We are left with two Mets that grew up and were developed with the Mets. Losing either of these players will sting for a long time; but objectively, we are talking about Juan Soto here. Looking at the state of the Mets top to bottom, there is no sure handed replacement at first base after Brett Baty and Mark Vientos left some question marks in their limited MLB experience this year. Drew Gilbert, Luisangel Acuna, and Jett Williams are all players that may reach the MLB this year and can play the outfield. Finding a consistent slugger to put up at least 30 home runs probably isn’t costing less than $18 million AAV. Lack of organizational power and a small group of athletes that can play the outfield soon, points to Nimmo being more expendable than Alonso.
While those prospects may be able to take over full time in 2025, the Mets should find a contingency plan in case they are not. Michael A. Taylor and Kevin Kiermaier are two outfielders on the open market this offseason that would be perfect fits as bridge players for the Mets. They fill needs as a speed player and defensive replacement on the competing 2024 Mets while being more than capable of taking over center field in 2025 if need be. Both players would be relatively cheap, potentially costing under $10 million AAV.
After this long windy road, we have settled on Brandon Nimmo being the best fit for the Mets to trade away next offseason to create financial space for Juan Soto. If the Mets do not re-sign/extend Pete Alonso, this trade would be unnecessary. However, I believe the Mets will have a deal done with Pete before 2024 ends.
Nimmo is under contract for the next seven seasons, through 2030 and through his age 37 season. He provides a controllable cornerstone center fielder with elite production. A team trading for Nimmo knows they get him long term and do not have to worry about losing him in free agency or having to extend him. What kind of return does this type of player garner? A good one, that is for sure. Potentially the best return of any big contracts the Mets have to offer. I did an exercise to determine specifically what returns the Mets could get for him. I sifted through team rosters and prospects as of December 2nd, before the start of the winter meetings and before any big free agents signed. I determined four teams that need a Nimmo type player and multiple other teams that could have interest in acquiring him. Those four teams are the Blue Jays, the Yankees, the Giants, and the Red Sox.
For the sake of this exercise, I went to Baseball Trade Values where I could lay out a trade in front of me and had a couple stipulations to trade creation. These shackles did not have much effect on the packages I created but I set them in place to have structure and realism to this possibility. I limited each return to a max of four players and could not receive more than 50 points in return. These are the packages laid out together:
I think the Mets would be happy with any of these packages. I personally think the Blue Jays offer the best package of prospects I like and have a big need for a player like Nimmo. If they do not sign Ohtani, acquire Soto and still do not have a long term solution by season’s end, this could be a great fit. Tiedemann is exactly what the Mets’ farm needs and I loved Roden out of the 2022 draft. Nimmala and Borofen are two position players I liked out of this year’s draft as well providing some youth. Overall, the Yankees package is probably the second best. They are likely to trade for Juan Soto so they may not want to continue parting with prospects, especially top arms. Along with the fact that the Mets probably don’t want Nimmo spending the rest of his career in pinstripes, the Yankees stand as the worst trade fit. I would love to receive Jones and Hampton but a trade lining up here is very unlikely. The Giants are right there with the Yankees for trade package value and have also lacked a reliable outfield presence. Like the Blue Jays, the Giants have a top lefty to offer in Harrison. Again, an arm like that is just what the Mets need. Martin was one of my favorite players in the 2023 class and had to jump on a chance to bring him in. Crawford has some crazy potential but at the very minimum, offers a lefty that can reach triple digits. The bat has lagged behind so far but there is still a lot to like. Seymour is a familiar arm and allows the Mets to recoup some of the damage that was done in the Darin Ruf trade. Lastly, the Red Sox provide the worst package in my opinion. Teel is an athlete that has proven he can play around the field. Bleis offers a young bat needing a lot of development and gives the Mets some youth to fall back on once their top players start graduating. Gonzalez showed some very promising results reaching AA as a 21 year old. Monegro is an intriguing 20 year old that flashed some good stuff with decent walk rates and great strikeout rates. The Red Sox lack the quality of arms the other teams have to offer which is what places them at the bottom of the list. Nonetheless, they have a big need for a reliable center fielder which makes them a great trade fit.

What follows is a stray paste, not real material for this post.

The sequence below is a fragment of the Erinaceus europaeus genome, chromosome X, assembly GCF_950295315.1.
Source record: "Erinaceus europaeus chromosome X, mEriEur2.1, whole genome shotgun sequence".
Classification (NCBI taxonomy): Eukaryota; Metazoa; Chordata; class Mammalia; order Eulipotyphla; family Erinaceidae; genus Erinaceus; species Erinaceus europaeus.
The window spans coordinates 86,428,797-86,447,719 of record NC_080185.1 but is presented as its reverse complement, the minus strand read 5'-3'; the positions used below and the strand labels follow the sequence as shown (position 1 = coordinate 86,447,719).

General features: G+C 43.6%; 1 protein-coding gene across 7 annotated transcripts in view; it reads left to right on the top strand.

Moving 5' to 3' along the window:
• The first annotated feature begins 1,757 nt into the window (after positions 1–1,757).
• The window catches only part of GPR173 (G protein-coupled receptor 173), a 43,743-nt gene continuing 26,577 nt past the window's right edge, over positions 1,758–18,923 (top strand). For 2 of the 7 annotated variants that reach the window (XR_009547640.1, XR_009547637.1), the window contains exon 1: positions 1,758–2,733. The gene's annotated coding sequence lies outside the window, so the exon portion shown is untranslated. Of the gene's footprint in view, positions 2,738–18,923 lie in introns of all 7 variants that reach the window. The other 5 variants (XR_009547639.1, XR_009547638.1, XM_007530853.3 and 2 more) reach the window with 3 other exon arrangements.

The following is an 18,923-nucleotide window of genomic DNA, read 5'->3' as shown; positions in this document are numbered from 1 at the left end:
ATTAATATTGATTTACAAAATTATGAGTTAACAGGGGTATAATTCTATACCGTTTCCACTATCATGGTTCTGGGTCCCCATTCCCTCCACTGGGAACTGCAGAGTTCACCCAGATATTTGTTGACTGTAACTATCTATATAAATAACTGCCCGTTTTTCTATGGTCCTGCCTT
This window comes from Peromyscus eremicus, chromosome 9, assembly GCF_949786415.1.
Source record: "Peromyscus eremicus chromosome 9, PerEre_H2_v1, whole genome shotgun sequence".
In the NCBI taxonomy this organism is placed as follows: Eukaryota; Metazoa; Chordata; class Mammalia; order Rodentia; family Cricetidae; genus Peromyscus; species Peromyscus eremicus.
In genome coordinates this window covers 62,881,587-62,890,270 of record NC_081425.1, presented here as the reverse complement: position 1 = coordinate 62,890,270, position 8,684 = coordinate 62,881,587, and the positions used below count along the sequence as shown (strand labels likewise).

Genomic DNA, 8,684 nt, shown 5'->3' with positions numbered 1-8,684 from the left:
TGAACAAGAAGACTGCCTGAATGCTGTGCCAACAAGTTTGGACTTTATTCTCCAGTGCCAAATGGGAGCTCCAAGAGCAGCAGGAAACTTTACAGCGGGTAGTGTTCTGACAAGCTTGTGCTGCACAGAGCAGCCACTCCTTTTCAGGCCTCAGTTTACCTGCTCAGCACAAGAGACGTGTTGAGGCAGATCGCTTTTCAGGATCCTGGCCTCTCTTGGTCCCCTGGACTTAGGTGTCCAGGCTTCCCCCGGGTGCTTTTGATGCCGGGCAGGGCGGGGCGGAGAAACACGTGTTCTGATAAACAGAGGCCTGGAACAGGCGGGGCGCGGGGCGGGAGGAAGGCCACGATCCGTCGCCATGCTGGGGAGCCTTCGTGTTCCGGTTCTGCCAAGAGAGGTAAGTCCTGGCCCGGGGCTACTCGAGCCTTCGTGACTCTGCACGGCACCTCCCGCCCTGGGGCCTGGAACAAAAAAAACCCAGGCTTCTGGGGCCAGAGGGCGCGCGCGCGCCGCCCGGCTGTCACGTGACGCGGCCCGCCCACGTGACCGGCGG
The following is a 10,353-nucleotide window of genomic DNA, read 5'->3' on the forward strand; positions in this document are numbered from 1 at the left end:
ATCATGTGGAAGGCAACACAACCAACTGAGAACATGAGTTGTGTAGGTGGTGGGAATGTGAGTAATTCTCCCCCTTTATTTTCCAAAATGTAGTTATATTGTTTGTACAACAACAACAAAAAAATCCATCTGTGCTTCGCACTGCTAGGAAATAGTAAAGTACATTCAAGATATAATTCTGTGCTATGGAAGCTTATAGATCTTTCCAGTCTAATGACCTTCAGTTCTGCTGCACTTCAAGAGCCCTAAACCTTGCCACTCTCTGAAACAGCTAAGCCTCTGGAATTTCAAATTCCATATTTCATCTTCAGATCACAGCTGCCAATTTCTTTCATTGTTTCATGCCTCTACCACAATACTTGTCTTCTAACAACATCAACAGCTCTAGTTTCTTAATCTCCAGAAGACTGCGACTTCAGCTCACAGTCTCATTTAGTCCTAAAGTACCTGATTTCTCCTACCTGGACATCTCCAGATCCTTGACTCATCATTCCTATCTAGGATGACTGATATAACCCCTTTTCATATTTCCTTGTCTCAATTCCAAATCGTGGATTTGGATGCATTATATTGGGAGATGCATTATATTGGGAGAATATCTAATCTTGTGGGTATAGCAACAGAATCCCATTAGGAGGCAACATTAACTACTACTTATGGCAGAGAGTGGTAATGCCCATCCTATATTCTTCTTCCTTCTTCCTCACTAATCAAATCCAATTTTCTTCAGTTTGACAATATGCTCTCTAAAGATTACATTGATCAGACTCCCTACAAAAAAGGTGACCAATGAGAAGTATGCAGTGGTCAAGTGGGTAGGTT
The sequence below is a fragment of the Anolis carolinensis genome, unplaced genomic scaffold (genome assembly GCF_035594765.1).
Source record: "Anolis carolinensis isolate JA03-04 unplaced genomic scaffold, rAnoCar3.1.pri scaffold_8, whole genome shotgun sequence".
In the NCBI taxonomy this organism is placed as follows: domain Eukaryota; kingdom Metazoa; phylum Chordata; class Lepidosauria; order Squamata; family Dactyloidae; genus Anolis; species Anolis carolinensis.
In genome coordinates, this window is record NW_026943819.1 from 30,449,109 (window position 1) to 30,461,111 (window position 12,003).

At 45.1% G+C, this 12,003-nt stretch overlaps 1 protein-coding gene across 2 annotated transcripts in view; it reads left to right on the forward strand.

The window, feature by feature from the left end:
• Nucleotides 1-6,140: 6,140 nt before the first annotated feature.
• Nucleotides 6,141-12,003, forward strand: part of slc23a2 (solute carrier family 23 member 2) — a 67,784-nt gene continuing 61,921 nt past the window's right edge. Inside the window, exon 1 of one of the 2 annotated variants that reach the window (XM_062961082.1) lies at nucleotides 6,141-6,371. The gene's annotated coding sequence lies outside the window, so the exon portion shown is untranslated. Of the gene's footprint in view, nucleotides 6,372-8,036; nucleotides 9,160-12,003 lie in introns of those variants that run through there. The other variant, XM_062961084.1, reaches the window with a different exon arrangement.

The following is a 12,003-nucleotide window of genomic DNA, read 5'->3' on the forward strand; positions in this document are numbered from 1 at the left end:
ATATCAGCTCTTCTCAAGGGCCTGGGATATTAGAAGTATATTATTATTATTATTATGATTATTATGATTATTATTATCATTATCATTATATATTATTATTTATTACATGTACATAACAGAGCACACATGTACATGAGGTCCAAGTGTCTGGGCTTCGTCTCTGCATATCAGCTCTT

The Mets have options if they want to pursue a trade to open up money for Juan Soto. In this specific scenario, I explored trading Brandon Nimmo. In terms of overall trade fit, my list leads off with the Blue Jays, followed by the Giants, the Yankees are third and the Red Sox last. If the Mets can trade Nimmo and offload Marte’s contract, they would free up about $40 million. After signing Soto they could still have around $5 million less on their luxury tax payroll for 2025. If the Mets want to continue going after big free agents and stay true to their statements of building the farm through the draft, they will have to start cutting money one way or another to avoid continuous luxury tax penalties. Juan Soto is one of the few players worth shaking things up for. If the Mets want to make him fit financially, they will have to vet options like these to do their due diligence.